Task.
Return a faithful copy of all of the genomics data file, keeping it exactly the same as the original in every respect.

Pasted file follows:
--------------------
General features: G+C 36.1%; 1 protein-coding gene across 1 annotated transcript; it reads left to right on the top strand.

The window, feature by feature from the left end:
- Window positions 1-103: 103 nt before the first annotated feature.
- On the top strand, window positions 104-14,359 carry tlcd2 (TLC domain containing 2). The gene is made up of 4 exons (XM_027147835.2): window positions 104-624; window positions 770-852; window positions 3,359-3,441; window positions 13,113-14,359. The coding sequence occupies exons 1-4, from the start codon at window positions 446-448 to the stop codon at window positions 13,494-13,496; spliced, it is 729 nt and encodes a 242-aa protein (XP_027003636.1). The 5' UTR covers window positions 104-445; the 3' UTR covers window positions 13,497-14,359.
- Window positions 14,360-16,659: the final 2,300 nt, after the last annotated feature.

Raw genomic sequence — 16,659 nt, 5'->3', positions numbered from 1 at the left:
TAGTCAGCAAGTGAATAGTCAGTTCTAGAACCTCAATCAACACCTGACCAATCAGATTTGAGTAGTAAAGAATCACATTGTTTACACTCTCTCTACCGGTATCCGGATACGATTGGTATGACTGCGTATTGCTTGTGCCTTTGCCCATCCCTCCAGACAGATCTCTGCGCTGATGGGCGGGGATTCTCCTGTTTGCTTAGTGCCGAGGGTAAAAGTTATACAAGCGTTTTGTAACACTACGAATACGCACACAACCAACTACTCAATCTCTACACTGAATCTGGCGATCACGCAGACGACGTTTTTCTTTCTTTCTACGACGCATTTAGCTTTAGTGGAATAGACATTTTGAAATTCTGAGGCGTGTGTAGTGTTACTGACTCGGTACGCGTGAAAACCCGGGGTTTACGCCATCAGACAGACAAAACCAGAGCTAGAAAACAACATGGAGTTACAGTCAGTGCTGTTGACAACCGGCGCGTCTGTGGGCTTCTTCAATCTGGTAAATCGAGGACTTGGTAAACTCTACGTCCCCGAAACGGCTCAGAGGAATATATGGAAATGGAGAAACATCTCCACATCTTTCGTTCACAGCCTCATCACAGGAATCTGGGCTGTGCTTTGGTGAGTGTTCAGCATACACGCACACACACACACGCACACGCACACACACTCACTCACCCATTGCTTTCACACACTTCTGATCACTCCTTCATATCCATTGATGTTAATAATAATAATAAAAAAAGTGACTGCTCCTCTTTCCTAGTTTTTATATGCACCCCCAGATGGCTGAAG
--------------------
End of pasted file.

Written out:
General features: G+C 36.1%; 1 protein-coding gene across 1 annotated transcript; it reads left to right on the top strand.

The window, feature by feature from the left end:
- Window positions 1-103: 103 nt before the first annotated feature.
- On the top strand, window positions 104-14,359 carry tlcd2 (TLC domain containing 2). The gene is made up of 4 exons (XM_027147835.2): window positions 104-624; window positions 770-852; window positions 3,359-3,441; window positions 13,113-14,359. The coding sequence occupies exons 1-4, from the start codon at window positions 446-448 to the stop codon at window positions 13,494-13,496; spliced, it is 729 nt and encodes a 242-aa protein (XP_027003636.1). The 5' UTR covers window positions 104-445; the 3' UTR covers window positions 13,497-14,359.
- Window positions 14,360-16,659: the final 2,300 nt, after the last annotated feature.

Raw genomic sequence — 16,659 nt, 5'->3', positions numbered from 1 at the left:
TAGTCAGCAAGTGAATAGTCAGTTCTAGAACCTCAATCAACACCTGACCAATCAGATTTGAGTAGTAAAGAATCACATTGTTTACACTCTCTCTACCGGTATCCGGATACGATTGGTATGACTGCGTATTGCTTGTGCCTTTGCCCATCCCTCCAGACAGATCTCTGCGCTGATGGGCGGGGATTCTCCTGTTTGCTTAGTGCCGAGGGTAAAAGTTATACAAGCGTTTTGTAACACTACGAATACGCACACAACCAACTACTCAATCTCTACACTGAATCTGGCGATCACGCAGACGACGTTTTTCTTTCTTTCTACGACGCATTTAGCTTTAGTGGAATAGACATTTTGAAATTCTGAGGCGTGTGTAGTGTTACTGACTCGGTACGCGTGAAAACCCGGGGTTTACGCCATCAGACAGACAAAACCAGAGCTAGAAAACAACATGGAGTTACAGTCAGTGCTGTTGACAACCGGCGCGTCTGTGGGCTTCTTCAATCTGGTAAATCGAGGACTTGGTAAACTCTACGTCCCCGAAACGGCTCAGAGGAATATATGGAAATGGAGAAACATCTCCACATCTTTCGTTCACAGCCTCATCACAGGAATCTGGGCTGTGCTTTGGTGAGTGTTCAGCATACACGCACACACACACACGCACACGCACACACACTCACTCACCCATTGCTTTCACACACTTCTGATCACTCCTTCATATCCATTGATGTTAATAATAATAATAAAAAAAGTGACTGCTCCTCTTTCCTAGTTTTTATATGCACCCCCAGATGGCTGAAG